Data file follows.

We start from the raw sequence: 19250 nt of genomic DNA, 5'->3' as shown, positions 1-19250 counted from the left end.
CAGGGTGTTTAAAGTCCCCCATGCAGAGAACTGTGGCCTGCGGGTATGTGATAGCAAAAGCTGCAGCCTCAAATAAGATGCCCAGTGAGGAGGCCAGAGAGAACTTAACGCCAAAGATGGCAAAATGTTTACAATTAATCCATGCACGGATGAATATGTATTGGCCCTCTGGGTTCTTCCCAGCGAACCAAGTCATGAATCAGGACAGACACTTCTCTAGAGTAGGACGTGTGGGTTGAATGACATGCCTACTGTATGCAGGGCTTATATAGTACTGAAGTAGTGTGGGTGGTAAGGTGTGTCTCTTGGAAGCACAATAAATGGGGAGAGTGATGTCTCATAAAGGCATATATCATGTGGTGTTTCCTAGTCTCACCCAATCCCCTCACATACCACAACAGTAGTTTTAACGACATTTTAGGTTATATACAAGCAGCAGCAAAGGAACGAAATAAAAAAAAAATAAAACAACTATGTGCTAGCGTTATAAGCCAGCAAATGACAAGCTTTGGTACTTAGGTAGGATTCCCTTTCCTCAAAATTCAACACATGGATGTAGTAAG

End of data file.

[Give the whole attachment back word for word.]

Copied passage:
We start from the raw sequence: 19250 nt of genomic DNA, 5'->3' as shown, positions 1-19250 counted from the left end.
CAGGGTGTTTAAAGTCCCCCATGCAGAGAACTGTGGCCTGCGGGTATGTGATAGCAAAAGCTGCAGCCTCAAATAAGATGCCCAGTGAGGAGGCCAGAGAGAACTTAACGCCAAAGATGGCAAAATGTTTACAATTAATCCATGCACGGATGAATATGTATTGGCCCTCTGGGTTCTTCCCAGCGAACCAAGTCATGAATCAGGACAGACACTTCTCTAGAGTAGGACGTGTGGGTTGAATGACATGCCTACTGTATGCAGGGCTTATATAGTACTGAAGTAGTGTGGGTGGTAAGGTGTGTCTCTTGGAAGCACAATAAATGGGGAGAGTGATGTCTCATAAAGGCATATATCATGTGGTGTTTCCTAGTCTCACCCAATCCCCTCACATACCACAACAGTAGTTTTAACGACATTTTAGGTTATATACAAGCAGCAGCAAAGGAACGAAATAAAAAAAAAATAAAACAACTATGTGCTAGCGTTATAAGCCAGCAAATGACAAGCTTTGGTACTTAGGTAGGATTCCCTTTCCTCAAAATTCAACACATGGATGTAGTAAG